Science > Meetings > 2016 > 227th AAS Meeting > Next Generation Very Large Array Workshop 2016

Next Generation Very Large Array Workshop: 4 January 2016

by Davis Murphy last modified Dec 15, 2015

Next Generation Very Large Array Workshop 2016

Monday, 4 January 2016, 09:00 - 17:00 EST

AAS Meeting Venue: Gaylord Palms Convention Center, Sun B

Kissimmee, Florida, USA

Radio astronomy is playing a leading role in opening new discovery space, imaging the earliest phases of planet and star formation, studying the cool dust and gas that drive star formation in galaxies across cosmic time, observing energetic and time-varying phenomena ranging from compact stars to distant Active Galactic Nuclei, and testing the fundamental laws of physics and cosmology.

Inspired by dramatic discoveries from the Jansky Very Large Array and the Atacama Large Millimeter/submillimeter Array (ALMA), the community has initiated discussion of a future facility at short centimeter wavelengths that will enable a major step in imaging thermal emission from the cosmos at milliarcsecond resolution: a next generation Very Large Array (ngVLA). The past year has seen rapid progress in the ngVLA science case and technical requirements, building from an NRAO-sponsored community workshop held at the January 2015 American Astronomical Society (AAS) meeting. The ngVLA is part of the broader astronomy community discussion of future science opportunities and instrumentation.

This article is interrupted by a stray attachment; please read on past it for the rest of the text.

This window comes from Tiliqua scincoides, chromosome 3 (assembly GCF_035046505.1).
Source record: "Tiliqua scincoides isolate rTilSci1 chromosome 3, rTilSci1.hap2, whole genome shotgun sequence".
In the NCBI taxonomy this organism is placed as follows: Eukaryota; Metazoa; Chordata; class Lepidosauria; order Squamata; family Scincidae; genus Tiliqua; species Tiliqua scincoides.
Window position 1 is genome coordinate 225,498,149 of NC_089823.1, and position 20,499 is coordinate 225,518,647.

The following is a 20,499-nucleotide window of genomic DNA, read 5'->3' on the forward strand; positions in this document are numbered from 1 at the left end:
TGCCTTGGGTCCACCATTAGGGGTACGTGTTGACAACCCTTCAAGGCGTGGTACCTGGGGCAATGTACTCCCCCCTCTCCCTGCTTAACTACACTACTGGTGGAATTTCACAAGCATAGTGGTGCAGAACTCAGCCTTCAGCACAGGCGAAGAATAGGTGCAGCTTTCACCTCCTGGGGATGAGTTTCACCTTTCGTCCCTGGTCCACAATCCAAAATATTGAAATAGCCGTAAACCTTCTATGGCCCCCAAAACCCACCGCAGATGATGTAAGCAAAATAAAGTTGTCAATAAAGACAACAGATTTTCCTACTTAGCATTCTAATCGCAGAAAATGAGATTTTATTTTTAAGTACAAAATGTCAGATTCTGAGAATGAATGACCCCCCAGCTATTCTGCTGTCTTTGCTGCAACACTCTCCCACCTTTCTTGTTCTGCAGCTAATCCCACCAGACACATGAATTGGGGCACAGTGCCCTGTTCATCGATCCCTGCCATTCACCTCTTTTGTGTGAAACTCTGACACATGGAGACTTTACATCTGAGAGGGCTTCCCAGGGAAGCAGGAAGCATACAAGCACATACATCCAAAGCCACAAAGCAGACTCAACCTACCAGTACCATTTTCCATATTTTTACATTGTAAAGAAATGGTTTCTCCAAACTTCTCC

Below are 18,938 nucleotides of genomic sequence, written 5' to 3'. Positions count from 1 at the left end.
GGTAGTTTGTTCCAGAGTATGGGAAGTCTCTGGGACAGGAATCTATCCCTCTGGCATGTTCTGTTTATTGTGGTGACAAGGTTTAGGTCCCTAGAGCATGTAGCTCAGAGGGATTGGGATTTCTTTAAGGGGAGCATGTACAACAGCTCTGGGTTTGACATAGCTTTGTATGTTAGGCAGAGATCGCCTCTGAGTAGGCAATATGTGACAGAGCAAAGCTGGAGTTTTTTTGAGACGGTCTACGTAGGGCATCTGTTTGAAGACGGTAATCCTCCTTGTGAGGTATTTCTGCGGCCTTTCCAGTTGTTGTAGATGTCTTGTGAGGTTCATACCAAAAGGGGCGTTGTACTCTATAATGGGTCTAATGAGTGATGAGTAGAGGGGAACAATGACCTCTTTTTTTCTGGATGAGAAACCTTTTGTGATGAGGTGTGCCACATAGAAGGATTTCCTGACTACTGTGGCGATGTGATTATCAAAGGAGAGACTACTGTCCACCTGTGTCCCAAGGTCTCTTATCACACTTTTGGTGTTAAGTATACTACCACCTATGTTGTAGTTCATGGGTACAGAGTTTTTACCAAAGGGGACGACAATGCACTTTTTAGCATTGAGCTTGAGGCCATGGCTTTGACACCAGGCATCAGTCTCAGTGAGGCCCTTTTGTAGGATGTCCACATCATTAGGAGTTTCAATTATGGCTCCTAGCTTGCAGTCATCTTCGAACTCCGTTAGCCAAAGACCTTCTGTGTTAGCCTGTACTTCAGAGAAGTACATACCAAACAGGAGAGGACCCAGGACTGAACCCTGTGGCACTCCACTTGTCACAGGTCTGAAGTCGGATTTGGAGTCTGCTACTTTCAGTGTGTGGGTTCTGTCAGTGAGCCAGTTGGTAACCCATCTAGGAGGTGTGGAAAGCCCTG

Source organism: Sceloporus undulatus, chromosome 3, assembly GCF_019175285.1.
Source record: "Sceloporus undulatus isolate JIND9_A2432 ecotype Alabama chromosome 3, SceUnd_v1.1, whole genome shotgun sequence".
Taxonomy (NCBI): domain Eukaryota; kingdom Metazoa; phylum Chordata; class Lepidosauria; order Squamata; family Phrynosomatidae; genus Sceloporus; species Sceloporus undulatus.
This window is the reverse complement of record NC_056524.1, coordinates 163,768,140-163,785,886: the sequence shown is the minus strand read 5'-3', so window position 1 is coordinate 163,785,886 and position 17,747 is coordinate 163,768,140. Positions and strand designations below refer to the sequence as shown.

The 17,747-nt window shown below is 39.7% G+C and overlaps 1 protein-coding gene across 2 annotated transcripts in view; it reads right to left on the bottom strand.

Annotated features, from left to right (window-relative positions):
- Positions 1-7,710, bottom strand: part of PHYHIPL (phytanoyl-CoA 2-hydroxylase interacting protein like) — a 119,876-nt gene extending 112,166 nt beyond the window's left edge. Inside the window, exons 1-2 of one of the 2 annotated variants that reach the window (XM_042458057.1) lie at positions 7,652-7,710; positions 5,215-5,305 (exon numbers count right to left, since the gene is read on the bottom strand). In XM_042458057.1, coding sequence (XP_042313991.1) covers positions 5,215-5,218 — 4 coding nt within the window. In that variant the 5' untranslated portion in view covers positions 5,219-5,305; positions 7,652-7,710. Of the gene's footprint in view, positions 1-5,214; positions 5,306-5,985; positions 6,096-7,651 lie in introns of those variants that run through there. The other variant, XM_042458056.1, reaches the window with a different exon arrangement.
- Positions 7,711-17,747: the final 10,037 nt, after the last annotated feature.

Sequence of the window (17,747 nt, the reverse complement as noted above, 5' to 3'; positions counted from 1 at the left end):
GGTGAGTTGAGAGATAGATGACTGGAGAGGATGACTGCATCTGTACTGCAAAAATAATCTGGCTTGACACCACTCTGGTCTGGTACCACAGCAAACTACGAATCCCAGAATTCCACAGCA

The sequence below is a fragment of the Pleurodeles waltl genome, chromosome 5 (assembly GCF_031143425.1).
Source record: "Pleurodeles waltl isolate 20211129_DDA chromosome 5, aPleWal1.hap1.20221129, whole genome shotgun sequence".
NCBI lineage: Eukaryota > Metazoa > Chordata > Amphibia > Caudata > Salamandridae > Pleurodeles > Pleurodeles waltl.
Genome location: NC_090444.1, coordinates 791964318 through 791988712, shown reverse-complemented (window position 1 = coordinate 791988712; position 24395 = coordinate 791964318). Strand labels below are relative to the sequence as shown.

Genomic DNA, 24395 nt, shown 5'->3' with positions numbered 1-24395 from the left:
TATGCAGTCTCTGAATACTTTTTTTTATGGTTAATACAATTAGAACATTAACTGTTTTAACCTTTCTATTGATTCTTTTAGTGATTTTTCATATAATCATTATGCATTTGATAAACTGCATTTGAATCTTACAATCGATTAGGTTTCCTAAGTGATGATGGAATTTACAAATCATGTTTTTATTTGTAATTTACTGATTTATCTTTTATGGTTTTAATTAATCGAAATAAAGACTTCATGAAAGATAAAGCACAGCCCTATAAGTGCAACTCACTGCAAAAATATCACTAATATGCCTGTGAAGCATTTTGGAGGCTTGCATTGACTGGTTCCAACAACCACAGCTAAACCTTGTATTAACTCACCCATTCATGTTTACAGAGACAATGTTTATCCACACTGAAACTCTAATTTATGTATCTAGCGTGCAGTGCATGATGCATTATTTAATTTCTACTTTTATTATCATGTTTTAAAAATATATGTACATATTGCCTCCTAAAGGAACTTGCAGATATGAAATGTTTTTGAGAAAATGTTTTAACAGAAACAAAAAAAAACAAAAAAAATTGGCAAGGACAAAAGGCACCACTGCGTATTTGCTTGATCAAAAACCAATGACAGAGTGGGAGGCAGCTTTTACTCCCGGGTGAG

The NRAO is organizing a one-day workshop on Monday, 4 January 2016 to discuss concepts for a next generation Very Large Array (ngVLA). This workshop will take place immediately prior to the January 2016 American Astronomical Society (AAS) meeting in Kissimmee, Florida, and will update the AAS membership on progress toward the ngVLA concept.

This ngVLA Workshop will foster broad community discussion of the ngVLA science case and technical challenges and will include:

  • Presentation of the current ngVLA science program by community leaders;
  • Discussion of the technical requirements and challenges emerging from the science program;
  • Contributed science talks that expand the ngVLA science case; and
  • Discussion of ngVLA synergies with other science facilities, such as ALMA, James Webb Space Telescope, High Definition Space Telescope, Square Kilometre Array, and Thirty Meter Telescope.

This ngVLA Workshop will span a full day (9 a.m. – 5 p.m. EST). The morning will be dedicated to science presentations, and the afternoon will focus on high-level technical issues, with substantial open discussion time. We request attendees register so that we can be adequately plan for seating and refreshments, but registration is not required to attend.

Visit the ngVLA Project webpages for additional information. There is no fee for registration or attendance, but please register for the workshop so that we have an accurate head count. A link to the registration is also available in the side menu.

We look forward to seeing everyone in Kissimmee on Monday, 4 January 2016!